Say you run an association whose members receive $70 billion per year from California’s government. Would you try to influence voters? Sure you would.
CTA is one such association. Its members are the beneficiaries of that $70 billion per year, which constitutes the lion’s share of $95 billion being spent this year on public schools in California. But CTA wants more. That’s why they’re targeting charter schools, which are public schools that aren’t required to hire CTA members. Lately, CTA has been running radio ads to falselyconvince voters that public charter schools are hurting public school funding when the real cause is exploding pension and other retirement costs. Spending on retirement costs by many California school districts more than doubled over five years.
Consider San Francisco, where I live and hear CTA’s misleading ads on a regular basis. San Francisco Unified School District is diverting nearly $100 million to retirement costs this year, more than twice the amount it is devoting to charter schools. While SFUSD’s spending on charter schools serves ~6000 public school students, its spending on pensions and other retirement costs serves zero students.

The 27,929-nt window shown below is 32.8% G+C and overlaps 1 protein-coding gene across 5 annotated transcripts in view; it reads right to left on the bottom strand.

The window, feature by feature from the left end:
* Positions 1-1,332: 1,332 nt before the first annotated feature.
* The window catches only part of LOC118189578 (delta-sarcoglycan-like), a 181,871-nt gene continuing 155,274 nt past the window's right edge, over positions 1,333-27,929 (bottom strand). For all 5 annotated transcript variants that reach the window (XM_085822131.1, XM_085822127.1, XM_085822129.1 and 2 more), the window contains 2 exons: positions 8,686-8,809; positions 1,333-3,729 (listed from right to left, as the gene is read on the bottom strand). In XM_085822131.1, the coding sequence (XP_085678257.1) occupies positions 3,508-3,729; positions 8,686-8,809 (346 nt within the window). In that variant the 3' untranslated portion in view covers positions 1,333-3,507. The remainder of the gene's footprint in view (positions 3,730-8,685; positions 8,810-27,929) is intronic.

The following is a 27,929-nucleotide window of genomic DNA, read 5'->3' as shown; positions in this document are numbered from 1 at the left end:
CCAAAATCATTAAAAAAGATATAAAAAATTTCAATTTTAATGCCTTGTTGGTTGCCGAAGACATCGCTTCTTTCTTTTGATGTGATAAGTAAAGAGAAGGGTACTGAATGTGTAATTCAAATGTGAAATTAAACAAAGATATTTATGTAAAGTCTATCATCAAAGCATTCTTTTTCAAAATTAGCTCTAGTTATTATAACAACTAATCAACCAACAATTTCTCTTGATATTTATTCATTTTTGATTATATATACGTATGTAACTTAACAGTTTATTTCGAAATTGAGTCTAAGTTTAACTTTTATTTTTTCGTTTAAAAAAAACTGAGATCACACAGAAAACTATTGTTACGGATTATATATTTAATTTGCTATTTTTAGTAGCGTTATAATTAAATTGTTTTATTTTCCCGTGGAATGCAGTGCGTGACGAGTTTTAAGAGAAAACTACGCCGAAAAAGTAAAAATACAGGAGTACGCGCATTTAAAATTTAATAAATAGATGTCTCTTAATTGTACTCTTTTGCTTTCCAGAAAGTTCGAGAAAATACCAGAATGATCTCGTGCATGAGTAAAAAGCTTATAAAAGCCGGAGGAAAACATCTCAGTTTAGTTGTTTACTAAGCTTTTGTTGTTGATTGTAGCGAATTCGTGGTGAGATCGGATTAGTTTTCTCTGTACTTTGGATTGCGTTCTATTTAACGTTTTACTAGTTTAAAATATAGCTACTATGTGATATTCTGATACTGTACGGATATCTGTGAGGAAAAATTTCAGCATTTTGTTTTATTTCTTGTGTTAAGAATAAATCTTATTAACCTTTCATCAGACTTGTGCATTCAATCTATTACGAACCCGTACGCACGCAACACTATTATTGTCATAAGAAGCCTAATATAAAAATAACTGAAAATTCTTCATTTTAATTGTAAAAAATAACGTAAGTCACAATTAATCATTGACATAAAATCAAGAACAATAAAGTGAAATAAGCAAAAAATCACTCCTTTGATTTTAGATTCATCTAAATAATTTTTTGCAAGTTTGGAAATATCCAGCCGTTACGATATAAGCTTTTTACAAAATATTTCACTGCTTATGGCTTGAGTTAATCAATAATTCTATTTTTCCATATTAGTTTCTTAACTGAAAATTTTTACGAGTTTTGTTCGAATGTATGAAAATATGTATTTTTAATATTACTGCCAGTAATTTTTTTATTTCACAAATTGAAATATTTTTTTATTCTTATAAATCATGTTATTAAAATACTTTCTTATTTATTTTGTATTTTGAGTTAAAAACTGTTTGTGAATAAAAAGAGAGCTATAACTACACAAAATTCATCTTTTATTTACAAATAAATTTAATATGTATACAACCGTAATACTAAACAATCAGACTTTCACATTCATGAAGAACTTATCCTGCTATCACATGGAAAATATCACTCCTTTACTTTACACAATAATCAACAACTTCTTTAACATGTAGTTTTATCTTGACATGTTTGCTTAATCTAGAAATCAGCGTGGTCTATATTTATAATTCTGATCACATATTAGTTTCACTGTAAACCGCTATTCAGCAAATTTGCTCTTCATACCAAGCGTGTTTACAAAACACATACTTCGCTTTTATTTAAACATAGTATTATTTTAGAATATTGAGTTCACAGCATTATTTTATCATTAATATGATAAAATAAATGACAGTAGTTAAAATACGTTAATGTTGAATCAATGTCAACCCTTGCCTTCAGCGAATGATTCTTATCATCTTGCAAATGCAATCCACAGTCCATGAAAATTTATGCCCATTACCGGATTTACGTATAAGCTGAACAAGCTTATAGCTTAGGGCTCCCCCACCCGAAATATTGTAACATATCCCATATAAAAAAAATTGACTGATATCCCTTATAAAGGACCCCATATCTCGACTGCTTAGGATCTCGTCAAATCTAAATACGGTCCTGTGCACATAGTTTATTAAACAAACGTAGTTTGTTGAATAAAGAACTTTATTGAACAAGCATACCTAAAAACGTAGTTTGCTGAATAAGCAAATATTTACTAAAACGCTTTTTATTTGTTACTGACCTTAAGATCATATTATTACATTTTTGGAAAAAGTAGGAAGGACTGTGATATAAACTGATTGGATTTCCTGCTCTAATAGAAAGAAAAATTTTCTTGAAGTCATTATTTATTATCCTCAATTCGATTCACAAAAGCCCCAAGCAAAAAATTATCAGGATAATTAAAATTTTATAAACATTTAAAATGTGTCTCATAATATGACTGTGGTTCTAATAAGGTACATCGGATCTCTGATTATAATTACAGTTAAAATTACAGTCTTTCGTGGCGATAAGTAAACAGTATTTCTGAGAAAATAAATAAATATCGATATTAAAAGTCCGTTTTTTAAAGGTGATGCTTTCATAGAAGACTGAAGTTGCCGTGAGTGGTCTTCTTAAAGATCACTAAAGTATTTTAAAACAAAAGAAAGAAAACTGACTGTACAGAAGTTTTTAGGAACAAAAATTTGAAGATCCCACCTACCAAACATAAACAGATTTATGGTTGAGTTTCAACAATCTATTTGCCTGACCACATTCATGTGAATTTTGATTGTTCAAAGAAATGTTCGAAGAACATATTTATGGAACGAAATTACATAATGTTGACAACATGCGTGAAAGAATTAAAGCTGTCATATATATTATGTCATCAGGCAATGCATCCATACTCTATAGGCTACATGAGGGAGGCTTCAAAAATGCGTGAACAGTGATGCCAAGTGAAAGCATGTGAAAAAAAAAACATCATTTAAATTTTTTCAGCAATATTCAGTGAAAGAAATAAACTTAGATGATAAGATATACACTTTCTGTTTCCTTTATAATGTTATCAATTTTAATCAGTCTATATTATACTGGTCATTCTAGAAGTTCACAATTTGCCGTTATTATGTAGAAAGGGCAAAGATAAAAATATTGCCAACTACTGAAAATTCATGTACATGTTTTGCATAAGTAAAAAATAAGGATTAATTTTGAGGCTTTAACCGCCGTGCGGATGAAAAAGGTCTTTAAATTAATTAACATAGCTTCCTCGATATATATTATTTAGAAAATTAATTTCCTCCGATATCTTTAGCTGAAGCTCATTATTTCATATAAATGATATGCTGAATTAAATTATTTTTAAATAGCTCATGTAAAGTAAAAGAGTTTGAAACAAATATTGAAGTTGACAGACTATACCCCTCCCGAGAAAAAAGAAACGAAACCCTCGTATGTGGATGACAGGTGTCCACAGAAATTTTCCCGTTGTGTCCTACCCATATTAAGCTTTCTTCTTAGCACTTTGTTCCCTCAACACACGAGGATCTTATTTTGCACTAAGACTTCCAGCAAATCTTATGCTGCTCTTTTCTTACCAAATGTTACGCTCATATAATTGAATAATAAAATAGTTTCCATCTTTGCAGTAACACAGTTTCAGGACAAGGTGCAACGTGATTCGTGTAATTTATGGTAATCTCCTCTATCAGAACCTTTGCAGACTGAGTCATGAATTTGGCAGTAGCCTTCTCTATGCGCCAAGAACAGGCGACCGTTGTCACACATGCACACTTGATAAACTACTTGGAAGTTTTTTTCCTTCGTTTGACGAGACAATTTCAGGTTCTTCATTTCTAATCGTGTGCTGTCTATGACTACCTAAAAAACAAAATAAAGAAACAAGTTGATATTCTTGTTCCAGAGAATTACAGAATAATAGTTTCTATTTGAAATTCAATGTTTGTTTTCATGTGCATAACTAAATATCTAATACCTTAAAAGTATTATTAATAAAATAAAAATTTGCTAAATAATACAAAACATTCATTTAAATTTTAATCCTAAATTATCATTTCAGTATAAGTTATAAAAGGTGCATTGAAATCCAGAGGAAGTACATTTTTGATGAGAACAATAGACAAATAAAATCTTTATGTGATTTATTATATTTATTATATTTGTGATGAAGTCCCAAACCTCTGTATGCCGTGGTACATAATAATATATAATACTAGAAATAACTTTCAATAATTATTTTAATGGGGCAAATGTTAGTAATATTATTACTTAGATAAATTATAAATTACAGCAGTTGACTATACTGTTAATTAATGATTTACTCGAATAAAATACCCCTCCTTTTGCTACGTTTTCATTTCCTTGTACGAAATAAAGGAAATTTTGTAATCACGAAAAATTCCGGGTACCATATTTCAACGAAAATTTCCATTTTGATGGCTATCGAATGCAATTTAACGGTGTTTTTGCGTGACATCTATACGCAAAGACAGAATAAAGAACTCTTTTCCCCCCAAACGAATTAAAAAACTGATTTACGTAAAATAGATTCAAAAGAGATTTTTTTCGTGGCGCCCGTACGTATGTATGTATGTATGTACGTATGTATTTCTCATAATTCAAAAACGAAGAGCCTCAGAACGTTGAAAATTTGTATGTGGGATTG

These are the facts: Schools spend more on retirement costs than on charter schools. Spending on charter schools educates public school students. Spending on retirement costs does not. The press and legislators must continue to call out lies whenever asserted, whether by Donald Trump, CTA or anyone else.
Here’s another fact: California is spending $16,000 per K-12 student this year. But not all of that money reaches classrooms, in large part because of retirement costs. One Southern CA district saddled with a 144 percent jump in retirement spending was able to boost spending on active teacher salaries only 5 percent. School board members and state legislators have the power to change that outcome.